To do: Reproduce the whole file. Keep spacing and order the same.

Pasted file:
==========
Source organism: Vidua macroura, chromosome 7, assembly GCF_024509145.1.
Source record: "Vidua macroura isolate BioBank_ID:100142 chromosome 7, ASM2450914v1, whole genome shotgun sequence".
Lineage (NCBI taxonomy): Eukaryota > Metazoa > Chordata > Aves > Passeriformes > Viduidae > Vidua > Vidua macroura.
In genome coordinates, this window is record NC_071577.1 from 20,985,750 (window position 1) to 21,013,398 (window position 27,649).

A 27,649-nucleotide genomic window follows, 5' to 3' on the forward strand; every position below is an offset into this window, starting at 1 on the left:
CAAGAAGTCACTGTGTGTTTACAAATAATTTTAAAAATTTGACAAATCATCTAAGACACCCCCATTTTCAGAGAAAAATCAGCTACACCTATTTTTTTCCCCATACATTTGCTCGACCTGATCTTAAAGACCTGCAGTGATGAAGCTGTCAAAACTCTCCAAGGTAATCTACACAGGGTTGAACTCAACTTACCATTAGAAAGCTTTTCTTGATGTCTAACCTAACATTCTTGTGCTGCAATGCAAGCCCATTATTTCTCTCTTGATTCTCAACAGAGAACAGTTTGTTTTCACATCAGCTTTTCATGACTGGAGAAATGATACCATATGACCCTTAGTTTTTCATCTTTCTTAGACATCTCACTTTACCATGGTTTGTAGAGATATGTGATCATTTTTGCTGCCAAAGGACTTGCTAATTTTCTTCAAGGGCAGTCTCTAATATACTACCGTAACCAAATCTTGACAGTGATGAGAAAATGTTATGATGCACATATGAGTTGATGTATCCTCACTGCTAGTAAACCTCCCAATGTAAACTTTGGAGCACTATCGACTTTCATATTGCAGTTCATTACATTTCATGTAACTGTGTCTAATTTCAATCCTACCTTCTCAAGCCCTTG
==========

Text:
Source organism: Vidua macroura, chromosome 7, assembly GCF_024509145.1.
Source record: "Vidua macroura isolate BioBank_ID:100142 chromosome 7, ASM2450914v1, whole genome shotgun sequence".
Lineage (NCBI taxonomy): Eukaryota > Metazoa > Chordata > Aves > Passeriformes > Viduidae > Vidua > Vidua macroura.
In genome coordinates, this window is record NC_071577.1 from 20,985,750 (window position 1) to 21,013,398 (window position 27,649).

A 27,649-nucleotide genomic window follows, 5' to 3' on the forward strand; every position below is an offset into this window, starting at 1 on the left:
CAAGAAGTCACTGTGTGTTTACAAATAATTTTAAAAATTTGACAAATCATCTAAGACACCCCCATTTTCAGAGAAAAATCAGCTACACCTATTTTTTTCCCCATACATTTGCTCGACCTGATCTTAAAGACCTGCAGTGATGAAGCTGTCAAAACTCTCCAAGGTAATCTACACAGGGTTGAACTCAACTTACCATTAGAAAGCTTTTCTTGATGTCTAACCTAACATTCTTGTGCTGCAATGCAAGCCCATTATTTCTCTCTTGATTCTCAACAGAGAACAGTTTGTTTTCACATCAGCTTTTCATGACTGGAGAAATGATACCATATGACCCTTAGTTTTTCATCTTTCTTAGACATCTCACTTTACCATGGTTTGTAGAGATATGTGATCATTTTTGCTGCCAAAGGACTTGCTAATTTTCTTCAAGGGCAGTCTCTAATATACTACCGTAACCAAATCTTGACAGTGATGAGAAAATGTTATGATGCACATATGAGTTGATGTATCCTCACTGCTAGTAAACCTCCCAATGTAAACTTTGGAGCACTATCGACTTTCATATTGCAGTTCATTACATTTCATGTAACTGTGTCTAATTTCAATCCTACCTTCTCAAGCCCTTG